State and local officials are issuing safety alerts about the dangers of venturing off marked trails and waysides along U.S. Highway 101.
Those alerts follow two separate cliff rescues northwest of Brookings in the past two weeks. Both involved hikers who ventured onto steep coastal trials from waysides along the highway. (Read those stories online at currypilot.com.)
Officials said they have seen an increase, over the past few years, of people slipping or falling off the trails.
Oregon State Parks Department spokesman Chris Havel said there two reasons people are getting into trouble as they venture from the highway waysides, into the forest and along the often-steep trails.
“Visits are up and that alone means there will be more incidents,” he said. As the visitor numbers rise, Havel said, people tend to seek new areas. If they’re unfamiliar with a location, they might be less aware of the hazards.
“Some people fall under the spell of all this beauty by photos and videos they see online, and they plunge into an experience without being as careful as they normally would be,” he said. “That’s where accidents can happen.”
Havel said that over the past three years, the parks department has recorded at least nine instances involving people injured off-trail or while climbing cliffs along the coast.
He said the dangers from going off-trail involve stepping on unstable soil that could give way, falling down steep ravines or off of cliff edges, or becoming lost within the wooded area.
“This area is prone to landslides and erosion, which is why it is very important that visitors stay on trails,” he said. “The vast majority of the trail accidents are preventable.”
Curry County Sheriff John Ward said his search and rescue team has responded to as many as a dozen calls for trail or cliff rescues in the past three years. Ward said those calls stem from the increase in nature-seeking enthusiasts.
“People who are traveling through want to go for a quick walk on ocean trails,” said Ward. “(But often, these) people are not prepared for the conditions, trails not being well maintained or with proper signage, and people are taking chances going off-trail to get better looks.”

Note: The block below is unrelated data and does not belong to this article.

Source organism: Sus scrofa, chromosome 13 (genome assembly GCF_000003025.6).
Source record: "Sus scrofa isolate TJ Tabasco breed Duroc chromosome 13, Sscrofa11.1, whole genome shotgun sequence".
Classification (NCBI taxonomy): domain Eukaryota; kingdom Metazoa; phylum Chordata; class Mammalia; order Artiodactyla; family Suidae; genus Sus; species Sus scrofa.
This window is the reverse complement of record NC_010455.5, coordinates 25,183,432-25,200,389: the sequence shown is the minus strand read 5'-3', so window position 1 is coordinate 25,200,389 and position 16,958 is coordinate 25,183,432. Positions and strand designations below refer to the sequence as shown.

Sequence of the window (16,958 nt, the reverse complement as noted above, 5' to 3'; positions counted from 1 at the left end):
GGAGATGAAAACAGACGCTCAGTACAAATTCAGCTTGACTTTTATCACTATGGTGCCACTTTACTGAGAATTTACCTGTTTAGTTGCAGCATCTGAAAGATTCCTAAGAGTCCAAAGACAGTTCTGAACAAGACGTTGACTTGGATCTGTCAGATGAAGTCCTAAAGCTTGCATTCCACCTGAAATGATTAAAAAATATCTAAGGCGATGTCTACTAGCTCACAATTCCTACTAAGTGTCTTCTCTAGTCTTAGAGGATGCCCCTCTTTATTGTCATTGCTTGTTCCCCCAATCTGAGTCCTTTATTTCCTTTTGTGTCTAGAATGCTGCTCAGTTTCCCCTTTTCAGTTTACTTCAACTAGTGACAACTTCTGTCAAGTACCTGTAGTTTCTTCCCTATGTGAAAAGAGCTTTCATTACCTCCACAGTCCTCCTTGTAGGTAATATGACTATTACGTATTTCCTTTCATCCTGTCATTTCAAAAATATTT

Havel said the state park’s trails are marked and have directional arrows, and there are several courtesy signs within the Samuel H. Boardman corridor specifically stating, “For your safety and to protect vegetation, stay on designed trails.”
Within the Boardman corridor, the signs are posted at Lone Ranch, Cape Ferrelo, House Rock, Whaleshead Viewpoint and Beach, Indian Sands and Arch Rock.
The beach access signs contain a group of universal symbols and messages customized to that specific access point. “They don’t detail every hazard,” Havel said. “They highlight a few of the most-common-encountered ones.”
The Oregon State Parks Department has an active project to update coastal trail signs so they are clearer and more visible, said Havel. The department also is redoing the Samuel H. Boardman brochure to alert hikers about steep terrain, trail closures and sections where hikers will need to walk on the highway.
“When we have guided interpretive hikes, we provide a safety message at the beginning and explain the reasons why we ask our visitors to stay on-trail,” he said.